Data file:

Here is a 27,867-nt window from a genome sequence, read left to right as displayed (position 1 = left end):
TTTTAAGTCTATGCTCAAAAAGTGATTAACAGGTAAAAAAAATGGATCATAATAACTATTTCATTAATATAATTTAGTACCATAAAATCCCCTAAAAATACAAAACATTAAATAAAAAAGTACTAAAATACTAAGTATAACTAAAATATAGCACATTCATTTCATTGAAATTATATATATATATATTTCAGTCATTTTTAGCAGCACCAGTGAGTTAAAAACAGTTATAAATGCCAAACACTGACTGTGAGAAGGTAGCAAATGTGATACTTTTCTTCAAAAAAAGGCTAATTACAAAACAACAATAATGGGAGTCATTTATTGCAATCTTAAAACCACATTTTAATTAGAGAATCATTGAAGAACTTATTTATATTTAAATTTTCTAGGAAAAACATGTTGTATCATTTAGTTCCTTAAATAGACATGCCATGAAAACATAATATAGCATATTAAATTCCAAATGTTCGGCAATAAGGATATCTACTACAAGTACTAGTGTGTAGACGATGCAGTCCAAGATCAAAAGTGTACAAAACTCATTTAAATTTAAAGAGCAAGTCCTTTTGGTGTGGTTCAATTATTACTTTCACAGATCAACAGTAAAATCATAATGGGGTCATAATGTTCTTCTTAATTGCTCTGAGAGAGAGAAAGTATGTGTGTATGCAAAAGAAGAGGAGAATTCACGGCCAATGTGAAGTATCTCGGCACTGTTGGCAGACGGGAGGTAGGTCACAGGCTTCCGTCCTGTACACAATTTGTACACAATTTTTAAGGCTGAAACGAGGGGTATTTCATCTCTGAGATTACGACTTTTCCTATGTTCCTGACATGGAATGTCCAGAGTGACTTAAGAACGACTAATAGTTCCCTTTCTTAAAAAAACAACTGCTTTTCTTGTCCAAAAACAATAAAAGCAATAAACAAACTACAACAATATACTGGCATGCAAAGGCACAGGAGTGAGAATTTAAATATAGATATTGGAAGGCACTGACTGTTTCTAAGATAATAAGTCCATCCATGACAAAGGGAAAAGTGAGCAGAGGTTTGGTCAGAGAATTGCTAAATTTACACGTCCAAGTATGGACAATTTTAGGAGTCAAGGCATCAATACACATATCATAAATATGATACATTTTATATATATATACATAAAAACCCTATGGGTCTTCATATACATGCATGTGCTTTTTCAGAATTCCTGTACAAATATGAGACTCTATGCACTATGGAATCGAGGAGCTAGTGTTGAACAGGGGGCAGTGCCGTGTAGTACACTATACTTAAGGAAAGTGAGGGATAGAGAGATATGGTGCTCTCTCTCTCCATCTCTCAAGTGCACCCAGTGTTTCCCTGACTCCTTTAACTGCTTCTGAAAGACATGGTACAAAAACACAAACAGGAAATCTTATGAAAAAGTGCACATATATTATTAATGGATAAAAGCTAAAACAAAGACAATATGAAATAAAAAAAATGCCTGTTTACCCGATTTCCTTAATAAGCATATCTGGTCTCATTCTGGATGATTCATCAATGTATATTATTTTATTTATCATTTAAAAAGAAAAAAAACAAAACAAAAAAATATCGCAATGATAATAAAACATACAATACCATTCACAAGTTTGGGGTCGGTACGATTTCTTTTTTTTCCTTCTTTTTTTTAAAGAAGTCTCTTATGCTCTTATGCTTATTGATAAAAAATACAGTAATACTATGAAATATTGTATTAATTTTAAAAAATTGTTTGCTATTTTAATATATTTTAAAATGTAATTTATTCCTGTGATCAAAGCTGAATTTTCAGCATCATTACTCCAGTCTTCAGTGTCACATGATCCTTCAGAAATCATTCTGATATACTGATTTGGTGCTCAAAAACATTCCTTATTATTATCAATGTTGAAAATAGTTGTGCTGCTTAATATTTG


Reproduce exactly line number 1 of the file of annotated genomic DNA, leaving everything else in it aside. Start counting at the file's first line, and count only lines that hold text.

Here is a 27,867-nt window from a genome sequence, read left to right as displayed (position 1 = left end):